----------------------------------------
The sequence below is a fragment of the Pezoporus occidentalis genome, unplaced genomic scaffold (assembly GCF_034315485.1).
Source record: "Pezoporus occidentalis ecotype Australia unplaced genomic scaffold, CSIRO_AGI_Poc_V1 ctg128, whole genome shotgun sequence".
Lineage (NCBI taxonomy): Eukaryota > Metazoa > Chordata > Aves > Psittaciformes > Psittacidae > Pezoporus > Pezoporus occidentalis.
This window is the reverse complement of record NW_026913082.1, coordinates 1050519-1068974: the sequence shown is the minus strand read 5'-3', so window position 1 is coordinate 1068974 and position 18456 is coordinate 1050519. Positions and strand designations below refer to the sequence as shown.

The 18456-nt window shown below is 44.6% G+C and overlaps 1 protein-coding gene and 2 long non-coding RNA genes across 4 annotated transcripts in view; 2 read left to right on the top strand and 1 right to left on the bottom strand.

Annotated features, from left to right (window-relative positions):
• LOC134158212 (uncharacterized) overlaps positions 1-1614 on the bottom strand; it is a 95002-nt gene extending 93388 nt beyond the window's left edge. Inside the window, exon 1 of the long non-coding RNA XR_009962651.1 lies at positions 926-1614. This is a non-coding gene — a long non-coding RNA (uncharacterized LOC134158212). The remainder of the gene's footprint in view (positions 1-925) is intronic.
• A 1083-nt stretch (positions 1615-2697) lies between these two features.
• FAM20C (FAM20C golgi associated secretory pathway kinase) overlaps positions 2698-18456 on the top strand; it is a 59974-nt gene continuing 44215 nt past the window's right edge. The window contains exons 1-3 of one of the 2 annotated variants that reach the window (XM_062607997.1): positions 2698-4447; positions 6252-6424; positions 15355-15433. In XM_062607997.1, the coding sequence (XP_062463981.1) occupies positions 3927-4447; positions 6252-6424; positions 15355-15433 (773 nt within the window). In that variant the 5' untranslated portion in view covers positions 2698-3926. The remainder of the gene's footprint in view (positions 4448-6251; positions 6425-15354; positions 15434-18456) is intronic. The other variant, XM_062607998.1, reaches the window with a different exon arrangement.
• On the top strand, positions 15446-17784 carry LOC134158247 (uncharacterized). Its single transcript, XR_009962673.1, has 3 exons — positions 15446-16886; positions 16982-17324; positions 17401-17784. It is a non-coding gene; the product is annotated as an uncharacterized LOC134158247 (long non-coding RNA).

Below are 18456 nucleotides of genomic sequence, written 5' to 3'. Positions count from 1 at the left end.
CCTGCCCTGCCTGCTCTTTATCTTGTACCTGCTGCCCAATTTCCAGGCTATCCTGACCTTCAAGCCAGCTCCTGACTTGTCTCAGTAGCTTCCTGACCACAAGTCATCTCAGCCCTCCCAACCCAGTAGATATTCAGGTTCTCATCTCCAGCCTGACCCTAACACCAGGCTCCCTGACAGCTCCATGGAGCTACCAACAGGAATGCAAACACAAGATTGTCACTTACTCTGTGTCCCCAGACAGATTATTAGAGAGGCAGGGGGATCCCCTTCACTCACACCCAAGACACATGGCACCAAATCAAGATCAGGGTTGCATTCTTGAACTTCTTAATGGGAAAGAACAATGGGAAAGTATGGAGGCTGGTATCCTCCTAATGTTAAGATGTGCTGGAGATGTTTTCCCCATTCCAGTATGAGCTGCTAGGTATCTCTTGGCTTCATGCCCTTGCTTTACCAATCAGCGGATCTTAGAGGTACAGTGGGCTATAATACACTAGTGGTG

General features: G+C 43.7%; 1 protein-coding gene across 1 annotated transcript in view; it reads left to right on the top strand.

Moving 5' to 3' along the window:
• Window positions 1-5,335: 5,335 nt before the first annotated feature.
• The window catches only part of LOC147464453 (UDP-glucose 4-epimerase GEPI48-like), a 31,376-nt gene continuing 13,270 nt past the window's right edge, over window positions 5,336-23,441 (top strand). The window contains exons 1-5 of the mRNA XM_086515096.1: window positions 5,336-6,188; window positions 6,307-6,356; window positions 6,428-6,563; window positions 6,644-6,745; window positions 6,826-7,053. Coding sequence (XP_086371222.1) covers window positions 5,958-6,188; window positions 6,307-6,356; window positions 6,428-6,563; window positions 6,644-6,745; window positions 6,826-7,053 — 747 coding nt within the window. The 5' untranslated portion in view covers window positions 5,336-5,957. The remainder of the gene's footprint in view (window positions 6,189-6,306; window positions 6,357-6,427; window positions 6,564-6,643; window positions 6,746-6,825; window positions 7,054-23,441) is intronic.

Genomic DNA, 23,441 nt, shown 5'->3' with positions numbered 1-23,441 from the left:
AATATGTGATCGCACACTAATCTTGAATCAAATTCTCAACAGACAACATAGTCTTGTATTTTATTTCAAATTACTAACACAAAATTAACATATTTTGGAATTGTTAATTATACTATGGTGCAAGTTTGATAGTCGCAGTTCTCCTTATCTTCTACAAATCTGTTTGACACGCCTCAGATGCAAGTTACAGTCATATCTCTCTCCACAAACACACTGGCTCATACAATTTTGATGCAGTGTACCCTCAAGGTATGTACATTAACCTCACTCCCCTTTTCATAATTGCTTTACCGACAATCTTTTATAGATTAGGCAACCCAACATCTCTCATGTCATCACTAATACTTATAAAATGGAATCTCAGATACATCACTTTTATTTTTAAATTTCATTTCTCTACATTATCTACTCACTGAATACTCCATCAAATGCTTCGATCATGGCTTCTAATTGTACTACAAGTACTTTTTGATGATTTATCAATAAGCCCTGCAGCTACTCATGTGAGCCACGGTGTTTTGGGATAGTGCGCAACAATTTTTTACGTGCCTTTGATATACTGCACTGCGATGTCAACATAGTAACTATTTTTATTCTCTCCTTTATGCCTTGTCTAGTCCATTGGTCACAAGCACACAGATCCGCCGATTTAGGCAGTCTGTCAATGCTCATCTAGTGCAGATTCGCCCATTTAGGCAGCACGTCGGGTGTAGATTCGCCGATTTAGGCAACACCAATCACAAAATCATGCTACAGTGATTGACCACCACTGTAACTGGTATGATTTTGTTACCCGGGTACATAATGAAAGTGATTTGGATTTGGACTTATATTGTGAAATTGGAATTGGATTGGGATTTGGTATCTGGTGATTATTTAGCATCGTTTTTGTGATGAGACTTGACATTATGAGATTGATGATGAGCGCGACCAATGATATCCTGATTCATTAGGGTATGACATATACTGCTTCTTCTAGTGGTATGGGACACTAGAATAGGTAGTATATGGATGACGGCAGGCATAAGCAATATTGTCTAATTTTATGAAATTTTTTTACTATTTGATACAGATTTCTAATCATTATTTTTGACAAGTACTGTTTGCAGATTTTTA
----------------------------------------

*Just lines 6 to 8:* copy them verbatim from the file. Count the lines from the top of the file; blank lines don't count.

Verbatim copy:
Annotated features, from left to right (window-relative positions):
• LOC134158212 (uncharacterized) overlaps positions 1-1614 on the bottom strand; it is a 95002-nt gene extending 93388 nt beyond the window's left edge. Inside the window, exon 1 of the long non-coding RNA XR_009962651.1 lies at positions 926-1614. This is a non-coding gene — a long non-coding RNA (uncharacterized LOC134158212). The remainder of the gene's footprint in view (positions 1-925) is intronic.
• A 1083-nt stretch (positions 1615-2697) lies between these two features.